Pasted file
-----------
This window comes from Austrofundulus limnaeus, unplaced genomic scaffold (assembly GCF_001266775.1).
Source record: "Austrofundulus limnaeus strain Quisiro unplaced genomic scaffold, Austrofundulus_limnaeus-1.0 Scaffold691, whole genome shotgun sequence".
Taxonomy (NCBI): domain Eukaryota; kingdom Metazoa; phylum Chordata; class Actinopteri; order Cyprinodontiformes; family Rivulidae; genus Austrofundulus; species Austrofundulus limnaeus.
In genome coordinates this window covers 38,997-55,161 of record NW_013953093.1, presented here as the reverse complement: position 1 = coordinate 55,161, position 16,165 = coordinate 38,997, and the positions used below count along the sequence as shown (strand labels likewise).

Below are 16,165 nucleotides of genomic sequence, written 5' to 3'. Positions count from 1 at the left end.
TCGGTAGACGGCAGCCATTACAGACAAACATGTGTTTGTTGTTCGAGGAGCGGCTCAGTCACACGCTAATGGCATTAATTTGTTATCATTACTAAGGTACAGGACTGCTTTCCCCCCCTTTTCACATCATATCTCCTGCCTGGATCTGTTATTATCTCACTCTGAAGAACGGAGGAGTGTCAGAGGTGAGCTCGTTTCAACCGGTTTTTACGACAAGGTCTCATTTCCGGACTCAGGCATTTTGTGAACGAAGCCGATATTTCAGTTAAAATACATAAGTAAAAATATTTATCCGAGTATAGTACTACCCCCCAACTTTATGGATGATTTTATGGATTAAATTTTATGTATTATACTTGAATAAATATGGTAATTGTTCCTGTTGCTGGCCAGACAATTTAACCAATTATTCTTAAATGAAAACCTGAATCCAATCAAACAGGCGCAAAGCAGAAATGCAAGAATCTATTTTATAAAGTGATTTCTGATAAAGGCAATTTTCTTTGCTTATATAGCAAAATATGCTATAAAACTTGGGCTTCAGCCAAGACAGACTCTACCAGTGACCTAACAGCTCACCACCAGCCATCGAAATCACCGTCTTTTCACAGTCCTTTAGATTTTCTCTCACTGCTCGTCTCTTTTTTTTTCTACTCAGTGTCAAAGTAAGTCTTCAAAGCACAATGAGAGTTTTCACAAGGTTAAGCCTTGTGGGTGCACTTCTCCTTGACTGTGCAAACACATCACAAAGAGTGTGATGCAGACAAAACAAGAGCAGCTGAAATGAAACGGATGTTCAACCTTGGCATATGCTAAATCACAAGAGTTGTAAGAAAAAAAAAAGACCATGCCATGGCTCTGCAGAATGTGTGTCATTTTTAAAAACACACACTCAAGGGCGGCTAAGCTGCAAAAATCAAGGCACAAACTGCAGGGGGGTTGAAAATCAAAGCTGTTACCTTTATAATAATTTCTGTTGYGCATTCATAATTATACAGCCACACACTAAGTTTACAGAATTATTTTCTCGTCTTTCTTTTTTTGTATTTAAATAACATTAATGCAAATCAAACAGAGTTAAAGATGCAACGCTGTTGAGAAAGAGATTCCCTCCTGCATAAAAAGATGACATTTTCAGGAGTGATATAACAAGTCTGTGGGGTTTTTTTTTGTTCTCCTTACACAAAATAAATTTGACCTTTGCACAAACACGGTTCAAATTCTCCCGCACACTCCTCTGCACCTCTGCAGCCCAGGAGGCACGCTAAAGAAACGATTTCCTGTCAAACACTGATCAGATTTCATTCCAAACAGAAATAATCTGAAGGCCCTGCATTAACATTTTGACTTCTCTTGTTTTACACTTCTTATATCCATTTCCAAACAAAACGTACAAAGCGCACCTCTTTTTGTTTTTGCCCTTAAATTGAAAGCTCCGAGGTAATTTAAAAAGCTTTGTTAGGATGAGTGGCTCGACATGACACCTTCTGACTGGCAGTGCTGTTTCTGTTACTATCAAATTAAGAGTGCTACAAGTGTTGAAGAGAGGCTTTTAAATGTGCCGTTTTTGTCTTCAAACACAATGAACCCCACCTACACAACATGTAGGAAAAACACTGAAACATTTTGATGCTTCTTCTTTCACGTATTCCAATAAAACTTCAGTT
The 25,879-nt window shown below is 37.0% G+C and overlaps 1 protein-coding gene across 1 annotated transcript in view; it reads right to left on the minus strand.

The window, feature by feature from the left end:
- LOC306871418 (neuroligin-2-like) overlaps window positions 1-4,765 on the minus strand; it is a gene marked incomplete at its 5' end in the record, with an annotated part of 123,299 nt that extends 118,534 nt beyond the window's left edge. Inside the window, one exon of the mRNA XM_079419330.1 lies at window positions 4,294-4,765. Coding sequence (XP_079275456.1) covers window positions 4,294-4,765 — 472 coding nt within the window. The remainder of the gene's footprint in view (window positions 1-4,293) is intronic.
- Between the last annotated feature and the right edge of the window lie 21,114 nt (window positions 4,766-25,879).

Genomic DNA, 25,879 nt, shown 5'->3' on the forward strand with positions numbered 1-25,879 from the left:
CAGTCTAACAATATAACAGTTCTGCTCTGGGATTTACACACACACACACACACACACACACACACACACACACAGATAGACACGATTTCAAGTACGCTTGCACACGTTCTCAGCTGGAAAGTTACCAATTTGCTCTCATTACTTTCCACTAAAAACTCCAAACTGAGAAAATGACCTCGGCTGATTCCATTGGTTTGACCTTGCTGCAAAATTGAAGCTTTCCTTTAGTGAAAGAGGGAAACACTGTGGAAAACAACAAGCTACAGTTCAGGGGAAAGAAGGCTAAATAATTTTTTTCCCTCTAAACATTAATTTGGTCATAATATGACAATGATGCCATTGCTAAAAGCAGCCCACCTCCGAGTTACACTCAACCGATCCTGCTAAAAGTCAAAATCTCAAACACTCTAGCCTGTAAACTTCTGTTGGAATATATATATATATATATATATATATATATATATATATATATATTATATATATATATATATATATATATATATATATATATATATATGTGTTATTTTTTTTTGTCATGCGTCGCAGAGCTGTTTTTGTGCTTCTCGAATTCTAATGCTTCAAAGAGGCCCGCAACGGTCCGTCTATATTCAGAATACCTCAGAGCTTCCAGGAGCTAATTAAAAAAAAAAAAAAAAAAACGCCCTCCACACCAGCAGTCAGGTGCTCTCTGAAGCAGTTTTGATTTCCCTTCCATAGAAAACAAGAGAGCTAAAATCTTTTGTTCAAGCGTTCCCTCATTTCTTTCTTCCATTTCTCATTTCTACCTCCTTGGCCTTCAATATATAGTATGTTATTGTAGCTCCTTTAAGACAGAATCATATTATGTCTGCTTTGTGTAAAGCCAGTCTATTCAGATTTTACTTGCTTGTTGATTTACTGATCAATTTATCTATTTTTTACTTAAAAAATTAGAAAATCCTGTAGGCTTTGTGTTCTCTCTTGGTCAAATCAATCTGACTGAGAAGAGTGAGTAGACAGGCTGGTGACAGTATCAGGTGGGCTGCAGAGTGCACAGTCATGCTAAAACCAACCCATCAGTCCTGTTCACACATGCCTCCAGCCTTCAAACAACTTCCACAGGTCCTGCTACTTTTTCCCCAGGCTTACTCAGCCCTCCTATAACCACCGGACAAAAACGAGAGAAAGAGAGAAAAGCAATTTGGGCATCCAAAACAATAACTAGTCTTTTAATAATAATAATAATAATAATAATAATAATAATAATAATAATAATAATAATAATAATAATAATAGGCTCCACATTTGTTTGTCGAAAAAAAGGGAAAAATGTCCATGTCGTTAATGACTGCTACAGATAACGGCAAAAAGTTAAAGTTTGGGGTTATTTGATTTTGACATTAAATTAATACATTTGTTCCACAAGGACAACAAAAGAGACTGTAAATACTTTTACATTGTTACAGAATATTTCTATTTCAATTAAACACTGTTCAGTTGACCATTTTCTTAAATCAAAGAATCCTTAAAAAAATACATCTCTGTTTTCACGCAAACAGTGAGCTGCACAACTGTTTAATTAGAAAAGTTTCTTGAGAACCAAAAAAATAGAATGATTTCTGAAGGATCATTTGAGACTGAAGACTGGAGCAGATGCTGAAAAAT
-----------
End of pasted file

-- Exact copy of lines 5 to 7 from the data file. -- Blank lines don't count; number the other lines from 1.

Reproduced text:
Below are 16,165 nucleotides of genomic sequence, written 5' to 3'. Positions count from 1 at the left end.
TCGGTAGACGGCAGCCATTACAGACAAACATGTGTTTGTTGTTCGAGGAGCGGCTCAGTCACACGCTAATGGCATTAATTTGTTATCATTACTAAGGTACAGGACTGCTTTCCCCCCCTTTTCACATCATATCTCCTGCCTGGATCTGTTATTATCTCACTCTGAAGAACGGAGGAGTGTCAGAGGTGAGCTCGTTTCAACCGGTTTTTACGACAAGGTCTCATTTCCGGACTCAGGCATTTTGTGAACGAAGCCGATATTTCAGTTAAAATACATAAGTAAAAATATTTATCCGAGTATAGTACTACCCCCCAACTTTATGGATGATTTTATGGATTAAATTTTATGTATTATACTTGAATAAATATGGTAATTGTTCCTGTTGCTGGCCAGACAATTTAACCAATTATTCTTAAATGAAAACCTGAATCCAATCAAACAGGCGCAAAGCAGAAATGCAAGAATCTATTTTATAAAGTGATTTCTGATAAAGGCAATTTTCTTTGCTTATATAGCAAAATATGCTATAAAACTTGGGCTTCAGCCAAGACAGACTCTACCAGTGACCTAACAGCTCACCACCAGCCATCGAAATCACCGTCTTTTCACAGTCCTTTAGATTTTCTCTCACTGCTCGTCTCTTTTTTTTTCTACTCAGTGTCAAAGTAAGTCTTCAAAGCACAATGAGAGTTTTCACAAGGTTAAGCCTTGTGGGTGCACTTCTCCTTGACTGTGCAAACACATCACAAAGAGTGTGATGCAGACAAAACAAGAGCAGCTGAAATGAAACGGATGTTCAACCTTGGCATATGCTAAATCACAAGAGTTGTAAGAAAAAAAAAAGACCATGCCATGGCTCTGCAGAATGTGTGTCATTTTTAAAAACACACACTCAAGGGCGGCTAAGCTGCAAAAATCAAGGCACAAACTGCAGGGGGGTTGAAAATCAAAGCTGTTACCTTTATAATAATTTCTGTTGYGCATTCATAATTATACAGCCACACACTAAGTTTACAGAATTATTTTCTCGTCTTTCTTTTTTTGTATTTAAATAACATTAATGCAAATCAAACAGAGTTAAAGATGCAACGCTGTTGAGAAAGAGATTCCCTCCTGCATAAAAAGATGACATTTTCAGGAGTGATATAACAAGTCTGTGGGGTTTTTTTTTGTTCTCCTTACACAAAATAAATTTGACCTTTGCACAAACACGGTTCAAATTCTCCCGCACACTCCTCTGCACCTCTGCAGCCCAGGAGGCACGCTAAAGAAACGATTTCCTGTCAAACACTGATCAGATTTCATTCCAAACAGAAATAATCTGAAGGCCCTGCATTAACATTTTGACTTCTCTTGTTTTACACTTCTTATATCCATTTCCAAACAAAACGTACAAAGCGCACCTCTTTTTGTTTTTGCCCTTAAATTGAAAGCTCCGAGGTAATTTAAAAAGCTTTGTTAGGATGAGTGGCTCGACATGACACCTTCTGACTGGCAGTGCTGTTTCTGTTACTATCAAATTAAGAGTGCTACAAGTGTTGAAGAGAGGCTTTTAAATGTGCCGTTTTTGTCTTCAAACACAATGAACCCCACCTACACAACATGTAGGAAAAACACTGAAACATTTTGATGCTTCTTCTTTCACGTATTCCAATAAAACTTCAGTT
The 25,879-nt window shown below is 37.0% G+C and overlaps 1 protein-coding gene across 1 annotated transcript in view; it reads right to left on the minus strand.